Creating Value and Cultural Alignment in M&A

John Bodine, Tonia Breckenridge, Joanna Karhliker

In Brief

6-Minute Read

The coronavirus pandemic has upended the healthcare industry, and as a result, the industry can expect to see an uptick in mergers and acquisitions (M&A) spurred by the need to improve financial viability and address long-term impacts to care delivery. M&A remains a part of leaders' strategic plans, and the pandemic has accelerated these initiatives.

While the motivation behind this trend is largely financial, healthcare organizations should not ignore the importance of cultural fit when assessing other organizations for their M&A potential. By taking a holistic approach to mergers, acquisitions and consolidations, healthcare organizations can charter a strategic plan that not only increases financial returns but also improves cultural integration and care delivery.

The Consequences of Overlooking Culture

When healthcare leaders look at merger, acquisition and consolidation opportunities, financial gains are a significant factor in decision making. Culture is often overlooked and, in many cases, not evaluated until after the deal is done, if at all. This can cause cultural discord on both sides of the transaction, which can be detrimental to employee morale and exacerbate burnout. Cultural discord can erode long-term growth, stall innovation and make it difficult to attract and retain top talent. More alarming, cultural discord can pose significant risks to patient safety, decrease consumer satisfaction and lead to substandard health outcomes. To transform care delivery and gain higher returns, healthcare organizations can no longer save culture for last in assessing a strategic transaction.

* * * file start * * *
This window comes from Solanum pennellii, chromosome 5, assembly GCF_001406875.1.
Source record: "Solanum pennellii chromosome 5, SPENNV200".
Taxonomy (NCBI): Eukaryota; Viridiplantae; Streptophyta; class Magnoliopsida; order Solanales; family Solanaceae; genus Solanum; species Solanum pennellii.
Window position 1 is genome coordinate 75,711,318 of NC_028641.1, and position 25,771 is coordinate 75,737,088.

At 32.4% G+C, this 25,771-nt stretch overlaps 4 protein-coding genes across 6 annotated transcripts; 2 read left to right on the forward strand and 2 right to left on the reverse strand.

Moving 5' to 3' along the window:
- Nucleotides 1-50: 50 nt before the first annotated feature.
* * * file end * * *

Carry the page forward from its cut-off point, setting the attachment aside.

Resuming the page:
A Different Approach to M&A Opportunities

By assessing cultural fit before or during the due diligence phase, healthcare organizations can mitigate many of the problems caused by cultural discord before they reach the patient — or the bottom line. Leaders can use these transactions not only as financial vehicles but also as opportunities to improve care delivery by making care and cultural alignment part of their core criteria in assessing and engaging potential opportunities.